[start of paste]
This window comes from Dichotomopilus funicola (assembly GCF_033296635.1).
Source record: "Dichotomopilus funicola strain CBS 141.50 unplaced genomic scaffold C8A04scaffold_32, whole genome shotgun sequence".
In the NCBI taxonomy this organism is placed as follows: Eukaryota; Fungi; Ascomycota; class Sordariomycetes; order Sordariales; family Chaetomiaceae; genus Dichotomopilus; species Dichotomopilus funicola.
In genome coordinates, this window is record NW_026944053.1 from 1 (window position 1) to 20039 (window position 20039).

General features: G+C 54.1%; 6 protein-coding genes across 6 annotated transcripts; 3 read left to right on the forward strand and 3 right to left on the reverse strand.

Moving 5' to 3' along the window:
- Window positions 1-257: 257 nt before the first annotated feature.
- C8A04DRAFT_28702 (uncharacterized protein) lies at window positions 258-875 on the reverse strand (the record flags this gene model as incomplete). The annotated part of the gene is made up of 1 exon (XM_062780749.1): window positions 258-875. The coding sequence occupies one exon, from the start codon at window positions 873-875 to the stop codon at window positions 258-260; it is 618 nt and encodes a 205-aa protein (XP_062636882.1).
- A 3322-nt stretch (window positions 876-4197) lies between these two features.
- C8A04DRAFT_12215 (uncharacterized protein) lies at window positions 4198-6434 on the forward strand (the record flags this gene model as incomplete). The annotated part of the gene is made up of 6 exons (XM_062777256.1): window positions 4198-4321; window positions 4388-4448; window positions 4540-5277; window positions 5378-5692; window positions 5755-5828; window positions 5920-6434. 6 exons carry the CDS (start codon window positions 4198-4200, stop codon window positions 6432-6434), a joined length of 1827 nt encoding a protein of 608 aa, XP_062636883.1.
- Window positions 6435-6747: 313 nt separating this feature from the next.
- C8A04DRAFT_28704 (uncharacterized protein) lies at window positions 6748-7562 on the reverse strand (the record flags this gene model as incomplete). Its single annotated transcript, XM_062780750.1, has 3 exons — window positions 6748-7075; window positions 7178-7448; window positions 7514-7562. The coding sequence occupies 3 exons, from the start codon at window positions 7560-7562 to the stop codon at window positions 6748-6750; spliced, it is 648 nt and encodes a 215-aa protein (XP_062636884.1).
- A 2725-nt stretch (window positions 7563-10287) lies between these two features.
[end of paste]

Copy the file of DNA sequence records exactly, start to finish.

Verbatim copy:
This window comes from Dichotomopilus funicola (assembly GCF_033296635.1).
Source record: "Dichotomopilus funicola strain CBS 141.50 unplaced genomic scaffold C8A04scaffold_32, whole genome shotgun sequence".
In the NCBI taxonomy this organism is placed as follows: Eukaryota; Fungi; Ascomycota; class Sordariomycetes; order Sordariales; family Chaetomiaceae; genus Dichotomopilus; species Dichotomopilus funicola.
In genome coordinates, this window is record NW_026944053.1 from 1 (window position 1) to 20039 (window position 20039).

General features: G+C 54.1%; 6 protein-coding genes across 6 annotated transcripts; 3 read left to right on the forward strand and 3 right to left on the reverse strand.

Moving 5' to 3' along the window:
- Window positions 1-257: 257 nt before the first annotated feature.
- C8A04DRAFT_28702 (uncharacterized protein) lies at window positions 258-875 on the reverse strand (the record flags this gene model as incomplete). The annotated part of the gene is made up of 1 exon (XM_062780749.1): window positions 258-875. The coding sequence occupies one exon, from the start codon at window positions 873-875 to the stop codon at window positions 258-260; it is 618 nt and encodes a 205-aa protein (XP_062636882.1).
- A 3322-nt stretch (window positions 876-4197) lies between these two features.
- C8A04DRAFT_12215 (uncharacterized protein) lies at window positions 4198-6434 on the forward strand (the record flags this gene model as incomplete). The annotated part of the gene is made up of 6 exons (XM_062777256.1): window positions 4198-4321; window positions 4388-4448; window positions 4540-5277; window positions 5378-5692; window positions 5755-5828; window positions 5920-6434. 6 exons carry the CDS (start codon window positions 4198-4200, stop codon window positions 6432-6434), a joined length of 1827 nt encoding a protein of 608 aa, XP_062636883.1.
- Window positions 6435-6747: 313 nt separating this feature from the next.
- C8A04DRAFT_28704 (uncharacterized protein) lies at window positions 6748-7562 on the reverse strand (the record flags this gene model as incomplete). Its single annotated transcript, XM_062780750.1, has 3 exons — window positions 6748-7075; window positions 7178-7448; window positions 7514-7562. The coding sequence occupies 3 exons, from the start codon at window positions 7560-7562 to the stop codon at window positions 6748-6750; spliced, it is 648 nt and encodes a 215-aa protein (XP_062636884.1).
- A 2725-nt stretch (window positions 7563-10287) lies between these two features.